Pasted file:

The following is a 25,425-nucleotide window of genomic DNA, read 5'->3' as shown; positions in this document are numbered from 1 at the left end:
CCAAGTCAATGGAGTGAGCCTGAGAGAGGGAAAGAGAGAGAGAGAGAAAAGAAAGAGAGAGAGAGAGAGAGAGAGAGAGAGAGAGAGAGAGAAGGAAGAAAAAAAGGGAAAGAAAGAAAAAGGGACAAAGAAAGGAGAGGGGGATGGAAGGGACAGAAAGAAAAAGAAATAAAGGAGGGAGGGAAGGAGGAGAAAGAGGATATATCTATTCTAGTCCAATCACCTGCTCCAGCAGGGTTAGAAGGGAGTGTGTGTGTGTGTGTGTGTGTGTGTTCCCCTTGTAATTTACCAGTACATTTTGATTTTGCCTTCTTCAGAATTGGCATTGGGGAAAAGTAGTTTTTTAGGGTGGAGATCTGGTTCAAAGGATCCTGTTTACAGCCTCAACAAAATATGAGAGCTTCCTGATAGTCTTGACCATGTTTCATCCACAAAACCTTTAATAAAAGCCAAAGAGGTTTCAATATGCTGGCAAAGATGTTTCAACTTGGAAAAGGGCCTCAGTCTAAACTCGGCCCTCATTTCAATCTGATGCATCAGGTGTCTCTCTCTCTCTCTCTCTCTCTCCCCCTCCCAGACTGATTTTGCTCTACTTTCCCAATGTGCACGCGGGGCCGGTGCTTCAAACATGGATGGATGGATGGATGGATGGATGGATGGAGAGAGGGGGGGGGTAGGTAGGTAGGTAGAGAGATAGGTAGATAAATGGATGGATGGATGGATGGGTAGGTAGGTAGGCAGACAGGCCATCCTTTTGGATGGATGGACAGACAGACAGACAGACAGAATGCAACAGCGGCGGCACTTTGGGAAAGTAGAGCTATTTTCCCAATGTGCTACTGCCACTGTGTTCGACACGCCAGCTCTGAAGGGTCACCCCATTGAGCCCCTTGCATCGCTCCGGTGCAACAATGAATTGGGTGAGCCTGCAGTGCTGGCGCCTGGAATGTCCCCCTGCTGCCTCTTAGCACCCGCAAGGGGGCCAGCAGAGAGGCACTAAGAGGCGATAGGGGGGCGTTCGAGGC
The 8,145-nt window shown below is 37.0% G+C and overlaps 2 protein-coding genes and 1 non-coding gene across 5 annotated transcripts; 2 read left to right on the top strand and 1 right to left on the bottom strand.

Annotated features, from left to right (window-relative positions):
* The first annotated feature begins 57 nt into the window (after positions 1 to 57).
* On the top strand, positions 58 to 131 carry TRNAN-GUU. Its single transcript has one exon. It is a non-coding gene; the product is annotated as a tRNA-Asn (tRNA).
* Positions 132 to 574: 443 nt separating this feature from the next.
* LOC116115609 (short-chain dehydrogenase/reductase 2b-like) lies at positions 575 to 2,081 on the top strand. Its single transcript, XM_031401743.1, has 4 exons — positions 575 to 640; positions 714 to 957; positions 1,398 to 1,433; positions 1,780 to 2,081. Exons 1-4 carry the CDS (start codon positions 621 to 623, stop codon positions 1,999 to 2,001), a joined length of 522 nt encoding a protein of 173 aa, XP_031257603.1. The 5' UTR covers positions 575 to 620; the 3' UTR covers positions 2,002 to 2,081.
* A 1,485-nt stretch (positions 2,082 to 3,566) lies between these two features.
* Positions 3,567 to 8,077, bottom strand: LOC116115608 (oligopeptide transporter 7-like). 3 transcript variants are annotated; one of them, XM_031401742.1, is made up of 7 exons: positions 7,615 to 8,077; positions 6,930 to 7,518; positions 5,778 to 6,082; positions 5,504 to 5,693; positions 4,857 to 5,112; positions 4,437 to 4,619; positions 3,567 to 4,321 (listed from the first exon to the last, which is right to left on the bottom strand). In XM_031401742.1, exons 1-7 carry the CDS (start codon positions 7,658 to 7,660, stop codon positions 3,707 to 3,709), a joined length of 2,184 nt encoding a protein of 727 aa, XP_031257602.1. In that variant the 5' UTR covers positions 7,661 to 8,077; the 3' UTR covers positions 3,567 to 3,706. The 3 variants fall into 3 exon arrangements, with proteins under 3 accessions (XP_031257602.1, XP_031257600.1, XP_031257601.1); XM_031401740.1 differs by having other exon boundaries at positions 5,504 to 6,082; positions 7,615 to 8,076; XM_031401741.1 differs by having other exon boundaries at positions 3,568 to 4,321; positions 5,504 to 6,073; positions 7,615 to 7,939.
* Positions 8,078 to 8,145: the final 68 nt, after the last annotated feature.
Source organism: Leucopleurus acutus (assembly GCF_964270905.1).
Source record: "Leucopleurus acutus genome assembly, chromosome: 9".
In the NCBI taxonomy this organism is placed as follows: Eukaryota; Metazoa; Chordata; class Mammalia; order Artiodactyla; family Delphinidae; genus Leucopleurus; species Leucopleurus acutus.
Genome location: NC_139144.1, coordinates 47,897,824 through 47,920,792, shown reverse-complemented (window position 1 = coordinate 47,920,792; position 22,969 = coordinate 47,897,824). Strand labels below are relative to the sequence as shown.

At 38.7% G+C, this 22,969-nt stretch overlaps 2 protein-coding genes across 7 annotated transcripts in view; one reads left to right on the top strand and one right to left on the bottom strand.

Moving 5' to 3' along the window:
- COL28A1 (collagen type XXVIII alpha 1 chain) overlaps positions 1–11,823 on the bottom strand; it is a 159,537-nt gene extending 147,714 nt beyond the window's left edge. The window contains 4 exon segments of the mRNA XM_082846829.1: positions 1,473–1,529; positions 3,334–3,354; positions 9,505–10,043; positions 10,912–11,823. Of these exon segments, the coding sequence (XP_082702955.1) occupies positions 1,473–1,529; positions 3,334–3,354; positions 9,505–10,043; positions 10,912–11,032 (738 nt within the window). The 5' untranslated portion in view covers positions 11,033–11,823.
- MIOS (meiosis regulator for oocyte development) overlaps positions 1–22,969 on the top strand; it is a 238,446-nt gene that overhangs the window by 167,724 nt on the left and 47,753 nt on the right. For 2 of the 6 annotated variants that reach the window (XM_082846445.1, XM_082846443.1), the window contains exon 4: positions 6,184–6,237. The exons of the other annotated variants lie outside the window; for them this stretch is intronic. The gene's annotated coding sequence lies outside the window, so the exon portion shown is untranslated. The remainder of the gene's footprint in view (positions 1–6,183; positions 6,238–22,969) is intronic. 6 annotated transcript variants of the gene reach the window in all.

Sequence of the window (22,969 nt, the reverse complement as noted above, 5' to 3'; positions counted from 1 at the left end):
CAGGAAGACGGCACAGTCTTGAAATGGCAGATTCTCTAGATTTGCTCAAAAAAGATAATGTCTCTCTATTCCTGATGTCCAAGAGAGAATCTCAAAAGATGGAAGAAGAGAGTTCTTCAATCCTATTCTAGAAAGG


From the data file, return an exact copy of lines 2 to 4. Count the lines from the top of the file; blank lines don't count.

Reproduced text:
CCAAGTCAATGGAGTGAGCCTGAGAGAGGGAAAGAGAGAGAGAGAGAAAAGAAAGAGAGAGAGAGAGAGAGAGAGAGAGAGAGAGAGAGAGAAGGAAGAAAAAAAGGGAAAGAAAGAAAAAGGGACAAAGAAAGGAGAGGGGGATGGAAGGGACAGAAAGAAAAAGAAATAAAGGAGGGAGGGAAGGAGGAGAAAGAGGATATATCTATTCTAGTCCAATCACCTGCTCCAGCAGGGTTAGAAGGGAGTGTGTGTGTGTGTGTGTGTGTGTGTTCCCCTTGTAATTTACCAGTACATTTTGATTTTGCCTTCTTCAGAATTGGCATTGGGGAAAAGTAGTTTTTTAGGGTGGAGATCTGGTTCAAAGGATCCTGTTTACAGCCTCAACAAAATATGAGAGCTTCCTGATAGTCTTGACCATGTTTCATCCACAAAACCTTTAATAAAAGCCAAAGAGGTTTCAATATGCTGGCAAAGATGTTTCAACTTGGAAAAGGGCCTCAGTCTAAACTCGGCCCTCATTTCAATCTGATGCATCAGGTGTCTCTCTCTCTCTCTCTCTCTCTCCCCCTCCCAGACTGATTTTGCTCTACTTTCCCAATGTGCACGCGGGGCCGGTGCTTCAAACATGGATGGATGGATGGATGGATGGATGGATGGAGAGAGGGGGGGGGTAGGTAGGTAGGTAGAGAGATAGGTAGATAAATGGATGGATGGATGGATGGGTAGGTAGGTAGGCAGACAGGCCATCCTTTTGGATGGATGGACAGACAGACAGACAGACAGAATGCAACAGCGGCGGCACTTTGGGAAAGTAGAGCTATTTTCCCAATGTGCTACTGCCACTGTGTTCGACACGCCAGCTCTGAAGGGTCACCCCATTGAGCCCCTTGCATCGCTCCGGTGCAACAATGAATTGGGTGAGCCTGCAGTGCTGGCGCCTGGAATGTCCCCCTGCTGCCTCTTAGCACCCGCAAGGGGGCCAGCAGAGAGGCACTAAGAGGCGATAGGGGGGCGTTCGAGGC
The 8,145-nt window shown below is 37.0% G+C and overlaps 2 protein-coding genes and 1 non-coding gene across 5 annotated transcripts; 2 read left to right on the top strand and 1 right to left on the bottom strand.

Annotated features, from left to right (window-relative positions):